Richard Stallman knew nothing of this when he began working at MIT, in the early 1970s. Programs had passed from hand to hand, with ingenious computer users like Stallman and his colleagues freely tinkering with and improving the code for the good of all. By the end of the decade court decisions and legislation made software copyrightable, and computer-code software was increasingly under lock and key. "People were being stopped from changing, using, and improving software," Stallman told me. "They were forbidden to share."

    In 1984 Stallman founded the Free Software Foundation, probably the first anti-copyright organization of the digital era. It spawned a movement. Today nonproprietary programs are used worldwide, though they are rarely encountered by ordinary people.

    The only computer operating system not made by Microsoft that is gaining market share is Linux, free software written by hundreds of volunteer programmers led by Linus Torvalds. Worldwide, it runs on as many as ten million computers, with the number increasing rapidly. It is little known in the home market, though this may change with the year-end release of Gnome, a Windows-like point-and-click interface that will be downloadable without charge.

    Few E-mail users have heard of Sendmail, for instance, although it routes and delivers most electronic mail around the Internet. Nor do most Net surfers know that half the "server" computers that make up the Web depend on free software called Apache. But the most important legacy of the Free Software Foundation may be something other than software: an abiding skepticism on the Internet about the sanctity of all intellectual property.

    Perhaps the most widely known copyright skeptic is John Perry Barlow, who co-founded the Electronic Frontier Foundation, a civil-liberties group for cyberspace. Intellectual-property law "cannot be patched, retrofitted, or expanded to contain digitized expression," Barlow declared in a widely read manifesto from 1994. "These towers of outmoded boilerplate will be a smoking heap sometime in the next decade." Barlow's idea derives from his experiences writing for the Grateful Dead. Unlike most bands, the Dead allowed fans to record concerts and trade the tapes, which ended up increasing their audience. "Not that we really planned it, but it was the smartest thing we could have done," Barlow told me recently. "We raised the sales of our records considerably because of it."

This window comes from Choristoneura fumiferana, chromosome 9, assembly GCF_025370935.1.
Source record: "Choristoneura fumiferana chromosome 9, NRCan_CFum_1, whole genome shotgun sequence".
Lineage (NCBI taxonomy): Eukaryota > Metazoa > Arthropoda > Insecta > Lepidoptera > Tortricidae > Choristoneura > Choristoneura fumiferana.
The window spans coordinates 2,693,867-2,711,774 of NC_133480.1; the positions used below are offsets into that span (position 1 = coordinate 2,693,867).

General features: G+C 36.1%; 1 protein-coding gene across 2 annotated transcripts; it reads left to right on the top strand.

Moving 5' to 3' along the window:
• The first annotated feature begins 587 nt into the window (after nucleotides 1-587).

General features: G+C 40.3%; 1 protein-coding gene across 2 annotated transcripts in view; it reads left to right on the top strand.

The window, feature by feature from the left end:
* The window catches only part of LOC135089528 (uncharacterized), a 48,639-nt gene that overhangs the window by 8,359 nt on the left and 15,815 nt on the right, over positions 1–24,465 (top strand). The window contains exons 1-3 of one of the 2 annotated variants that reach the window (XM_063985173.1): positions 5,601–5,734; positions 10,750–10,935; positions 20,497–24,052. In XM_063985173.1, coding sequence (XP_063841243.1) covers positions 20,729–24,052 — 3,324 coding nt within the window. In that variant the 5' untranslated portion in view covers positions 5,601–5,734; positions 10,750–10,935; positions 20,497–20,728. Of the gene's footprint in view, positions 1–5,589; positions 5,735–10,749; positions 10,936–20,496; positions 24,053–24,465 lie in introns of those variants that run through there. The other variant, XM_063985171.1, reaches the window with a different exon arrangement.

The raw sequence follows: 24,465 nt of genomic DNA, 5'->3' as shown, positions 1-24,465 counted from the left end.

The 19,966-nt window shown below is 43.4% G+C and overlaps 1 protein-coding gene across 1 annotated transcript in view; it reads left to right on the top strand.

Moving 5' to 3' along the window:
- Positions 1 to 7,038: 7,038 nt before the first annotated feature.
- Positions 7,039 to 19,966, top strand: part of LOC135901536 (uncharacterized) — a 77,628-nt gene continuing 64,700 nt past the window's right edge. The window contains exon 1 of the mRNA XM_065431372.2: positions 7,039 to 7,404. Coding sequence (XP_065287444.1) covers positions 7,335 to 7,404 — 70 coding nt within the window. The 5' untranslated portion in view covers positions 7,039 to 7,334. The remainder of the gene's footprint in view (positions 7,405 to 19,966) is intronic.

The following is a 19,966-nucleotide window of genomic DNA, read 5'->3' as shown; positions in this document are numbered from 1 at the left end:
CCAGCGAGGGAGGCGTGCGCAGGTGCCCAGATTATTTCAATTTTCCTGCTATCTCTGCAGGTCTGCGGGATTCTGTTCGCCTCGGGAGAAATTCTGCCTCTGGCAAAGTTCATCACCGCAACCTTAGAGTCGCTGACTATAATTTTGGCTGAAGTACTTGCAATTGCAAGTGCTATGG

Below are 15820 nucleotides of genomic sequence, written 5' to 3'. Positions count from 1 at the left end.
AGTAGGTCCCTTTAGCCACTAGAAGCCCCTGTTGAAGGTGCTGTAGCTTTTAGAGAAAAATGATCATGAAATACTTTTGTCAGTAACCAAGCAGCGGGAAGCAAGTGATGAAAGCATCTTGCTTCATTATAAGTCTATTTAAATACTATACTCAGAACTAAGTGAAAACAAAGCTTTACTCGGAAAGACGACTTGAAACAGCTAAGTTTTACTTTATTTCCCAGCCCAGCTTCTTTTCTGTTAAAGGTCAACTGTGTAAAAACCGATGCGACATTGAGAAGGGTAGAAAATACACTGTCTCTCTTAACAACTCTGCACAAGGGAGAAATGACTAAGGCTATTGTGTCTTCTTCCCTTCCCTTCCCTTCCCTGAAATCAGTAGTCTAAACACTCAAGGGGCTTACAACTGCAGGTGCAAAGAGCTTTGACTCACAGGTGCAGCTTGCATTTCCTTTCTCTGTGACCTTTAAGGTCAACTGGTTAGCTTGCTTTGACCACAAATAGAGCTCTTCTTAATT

Tree Trimming Experiences like his, he said, show that copyright is not so much wrong as outmoded: "Copyright's not about creation, which will happen anyway -- it's about distribution." In Barlow's view, copyright made sense when companies had to set up elaborate industrial processes for "hauling forests into Waldenbooks or encapsulating music on CDs and distributing them to Tower Records." To make such investments feasible, unauthorized copying had to be stopped -- that's why the Dead let fans trade homemade tapes of concerts but sent "nasty lawyers" after counterfeiters who duplicated and sold official recordings. In the future, Barlow told me, people will be able to download music and writing so easily that they will be reluctant to take the trouble to seek out hard copies, let alone want to pay for them. Musicians or writers who want to be heard or read will have to thumbtack their creations onto the Web for fans to download -- free, Barlow insisted. Because distributing material on the Internet costs next to nothing, there will be no investment in equipment and shipping to protect. Record companies and publishers will be obviated, and the economic justification for copyright will vanish. Copyright boxes will be ineffectual: the Internet is not just full of people who scoff at copyright but also, as a practical matter, too large to police.

    In 1993 Barlow and Mitch Kapor, the creator of the Lotus 1-2-3 spreadsheet, visited the Golden Shopping Centre, in Hong Kong. "Mitch, just as a thought experiment," Barlow recounted, "ordered the latest version of Lotus 1-2-3." The woman in the store told Kapor to come back in half an hour to get a pirated copy. Kapor told her that he had written the program. "The girl," Barlow said, "looked at him without the slightest trace of moral anxiety and said, 'Yeah, but you still want a copy, right?'"
    Related links: